Q&A / 

Garage Door Opener

DEAR TIM: The house I moved into doesn’t have a garage door opener. I’m wondering if these machines are really practical or just a gimmick. The price difference between models has me seriously considering a discount garage door opener. Do you have any experience with these contraptions, and what should I take into consideration when purchasing one? I’ve been told they’ll help keep my garage more secure. Samantha R., Providence, RI

DEAR SAMANTHA: As you might expect, I do have lots of experience with garage door openers. Not only do I have them at my own home, but over the years, I also installed many different models in the houses I built and remodeled. One thing I’ll tell you is that I’ll never ever install a cheap garage door opener for anyone. They just don’t last long, and you’ll end up replacing the opener long before you would had you invested in quality. If your goal is to save money, watch for a garage-door-opener sale or special promotion.

This garage door opener can last for many years if most of the lifting of the door is performed by the springs attached to the door. PHOTO CREDIT:  Tim Carter

This garage door opener can last for many years if most of the lifting of the door is performed by the springs attached to the door. PHOTO CREDIT: Tim Carter

Let’s talk about how useful these wonderful inventions are by conjuring up a few scenarios. Imagine you having to go out to a fancy dress party and you’re in your finest clothes. Just as you’re getting ready to pull out of your garage in your car a fierce rainstorm starts to dump torrential rain. With a handy electric garage door opener in place, you don’t have to jump out of your car while sheets of rain drench you as you struggle with the door. A touch of a button while you’re in your dry car activates the opener which closes the door for you.

Automatic garage door openers can also provide you with a certain degree of safety. Let’s say that some bad people want to harm you or take your possessions. Without a garage door opener, when you arrive back home from a night out, you have to exit your car to open the garage door. You’re pretty vulnerable to being attacked. With an opener, you can stay locked inside your car until such time as you pull into the garage and command the door to close while you remain in your locked car. While this is a rare possibility, it can happen.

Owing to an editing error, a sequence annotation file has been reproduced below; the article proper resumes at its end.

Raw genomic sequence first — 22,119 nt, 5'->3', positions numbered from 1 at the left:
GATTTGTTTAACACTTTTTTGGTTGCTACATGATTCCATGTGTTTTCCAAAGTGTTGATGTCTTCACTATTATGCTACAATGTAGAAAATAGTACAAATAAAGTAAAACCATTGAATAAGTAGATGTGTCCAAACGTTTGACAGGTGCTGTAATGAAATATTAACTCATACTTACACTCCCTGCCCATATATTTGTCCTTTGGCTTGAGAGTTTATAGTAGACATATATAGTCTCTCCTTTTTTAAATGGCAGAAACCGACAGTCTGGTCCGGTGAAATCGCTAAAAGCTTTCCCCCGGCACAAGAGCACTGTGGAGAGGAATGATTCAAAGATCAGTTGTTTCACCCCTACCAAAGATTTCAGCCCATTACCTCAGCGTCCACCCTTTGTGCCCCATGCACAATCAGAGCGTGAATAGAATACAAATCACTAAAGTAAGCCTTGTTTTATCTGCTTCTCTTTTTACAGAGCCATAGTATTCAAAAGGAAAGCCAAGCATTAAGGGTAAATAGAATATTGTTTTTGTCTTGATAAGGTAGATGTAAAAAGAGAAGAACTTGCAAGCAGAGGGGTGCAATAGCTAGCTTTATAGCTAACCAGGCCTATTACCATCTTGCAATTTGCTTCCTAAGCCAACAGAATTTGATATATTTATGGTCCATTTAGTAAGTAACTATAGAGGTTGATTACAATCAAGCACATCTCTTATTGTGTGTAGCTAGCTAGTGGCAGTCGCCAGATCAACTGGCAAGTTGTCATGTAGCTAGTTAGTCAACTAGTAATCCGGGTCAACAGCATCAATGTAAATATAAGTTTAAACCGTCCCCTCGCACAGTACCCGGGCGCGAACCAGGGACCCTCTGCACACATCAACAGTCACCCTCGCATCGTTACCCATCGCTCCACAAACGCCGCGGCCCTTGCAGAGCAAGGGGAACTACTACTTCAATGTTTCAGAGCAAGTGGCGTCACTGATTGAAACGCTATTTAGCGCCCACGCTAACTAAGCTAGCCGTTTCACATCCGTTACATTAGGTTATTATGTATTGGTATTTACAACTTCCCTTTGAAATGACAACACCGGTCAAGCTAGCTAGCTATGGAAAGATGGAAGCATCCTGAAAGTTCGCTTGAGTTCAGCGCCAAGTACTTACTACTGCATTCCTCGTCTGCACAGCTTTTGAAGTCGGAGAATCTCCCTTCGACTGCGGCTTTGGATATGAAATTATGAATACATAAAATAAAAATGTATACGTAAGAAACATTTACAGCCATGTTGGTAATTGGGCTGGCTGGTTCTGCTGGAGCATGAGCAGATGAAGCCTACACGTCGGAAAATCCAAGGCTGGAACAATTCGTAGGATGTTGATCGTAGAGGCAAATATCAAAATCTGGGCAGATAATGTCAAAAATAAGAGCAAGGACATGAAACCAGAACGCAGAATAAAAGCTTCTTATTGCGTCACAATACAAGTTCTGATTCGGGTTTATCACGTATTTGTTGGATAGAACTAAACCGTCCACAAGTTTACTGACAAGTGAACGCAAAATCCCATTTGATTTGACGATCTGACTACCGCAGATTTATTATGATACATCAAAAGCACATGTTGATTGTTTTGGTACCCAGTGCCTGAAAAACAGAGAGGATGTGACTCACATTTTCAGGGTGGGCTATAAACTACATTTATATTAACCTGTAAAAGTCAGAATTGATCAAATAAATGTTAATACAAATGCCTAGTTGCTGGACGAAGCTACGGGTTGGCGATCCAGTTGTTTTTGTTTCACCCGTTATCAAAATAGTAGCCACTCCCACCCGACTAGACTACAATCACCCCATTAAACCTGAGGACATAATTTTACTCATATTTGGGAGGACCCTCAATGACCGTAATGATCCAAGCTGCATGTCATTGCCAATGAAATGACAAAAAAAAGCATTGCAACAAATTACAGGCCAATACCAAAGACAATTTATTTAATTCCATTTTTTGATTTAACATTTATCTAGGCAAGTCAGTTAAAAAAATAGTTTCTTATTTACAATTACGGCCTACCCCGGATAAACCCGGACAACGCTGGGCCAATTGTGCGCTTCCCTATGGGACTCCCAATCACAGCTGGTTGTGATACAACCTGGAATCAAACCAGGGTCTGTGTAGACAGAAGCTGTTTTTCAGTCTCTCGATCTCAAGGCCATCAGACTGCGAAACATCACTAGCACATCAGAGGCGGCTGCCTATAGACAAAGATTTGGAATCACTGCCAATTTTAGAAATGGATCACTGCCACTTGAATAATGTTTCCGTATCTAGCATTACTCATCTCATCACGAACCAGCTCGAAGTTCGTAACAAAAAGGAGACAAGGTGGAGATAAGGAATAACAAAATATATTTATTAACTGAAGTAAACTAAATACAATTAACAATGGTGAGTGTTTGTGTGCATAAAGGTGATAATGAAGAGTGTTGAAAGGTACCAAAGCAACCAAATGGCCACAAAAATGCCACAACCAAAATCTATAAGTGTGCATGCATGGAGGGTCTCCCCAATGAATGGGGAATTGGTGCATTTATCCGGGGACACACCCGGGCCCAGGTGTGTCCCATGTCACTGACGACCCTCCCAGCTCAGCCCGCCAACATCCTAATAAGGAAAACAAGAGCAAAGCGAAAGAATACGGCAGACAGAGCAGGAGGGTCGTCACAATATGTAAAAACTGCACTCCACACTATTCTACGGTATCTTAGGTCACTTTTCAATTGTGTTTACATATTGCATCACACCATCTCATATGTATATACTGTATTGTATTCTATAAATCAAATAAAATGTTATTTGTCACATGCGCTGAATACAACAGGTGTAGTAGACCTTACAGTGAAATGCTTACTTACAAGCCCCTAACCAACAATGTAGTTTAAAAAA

I've installed and owned several different brands over the years. I've had good luck with a Stanley garage door opener. At my current home, I have two Liftmaster garage door openers. I know of people that have used the Allister garage door opener, but I've not ever had the opportunity to see one in action.

If you’ve now decided to purchase one, you should consider several things before making your final decision. There are three primary drive mechanisms that you’ll come across in your shopping foray. I’m sure you’ll see a chain drive, a screw drive and undoubtedly a belt drive garage door opener.

All of these do the same thing, but there are significant differences. The chain-drive openers usually are the least quiet and over time the chains can lose a little bit of their tension. The screw-drive openers in my experience operate smoothly for years with little or no maintenance issues.

The belt-drive garage-door openers demand close scrutiny on your part if you want an opener that’s quiet. Because the belt minimizes metal-to-metal contact between moving parts, you end up with a nearly silent garage door opener. This can be a significant advantage if you or another family member sleeps in a room above or adjacent to the garage or if someone in your family works odd hours that has them coming and going while others in the house are counting sheep.

I would absolutely think about garage door opener service as part of your buying decision. In the event of a problem or warranty issue, who will assist you? While these machines are not too complicated, you don’t want to be up on a ladder yourself trying to wrestle with one if you don’t have to.

Be sure the springs that are attached to your garage door have been adjusted correctly before you install an opener. Understand that the springs actually lift the door, not the opener. The electric opener you intend to purchase is not built to lift, on its own, the enormous weight of garage doors.

I’ve installed many an opener in my career and if you have the chance to install the necessary wiring for the opener before wall finishes are attached to the wall, do so. Safety features on the doors require low-voltage wires to be run to optical sensors at the lower ends of the door track. It’s nice to have these wires hidden behind the walls where they are out of the way from being snagged by garden tools or anything else that may nick them.

Don’t assume that a garage door opener will make your garage immune from unwanted entry in your absence. Just about every garage door opener is equipped with a safety release handle where the door connects to the track. When your door is in the closed position, this handle dangles from the track just behind the top of the door.

An undesirable person can bow in the top of some garage doors with ease allowing them to slide a metal hook that grabs the handle. Within seconds they can disengage the garage door from the track allowing them to manually lift the door. Once inside your garage they can quickly close the door giving the appearance to all who pass by your home that all is well and nothing is happening.

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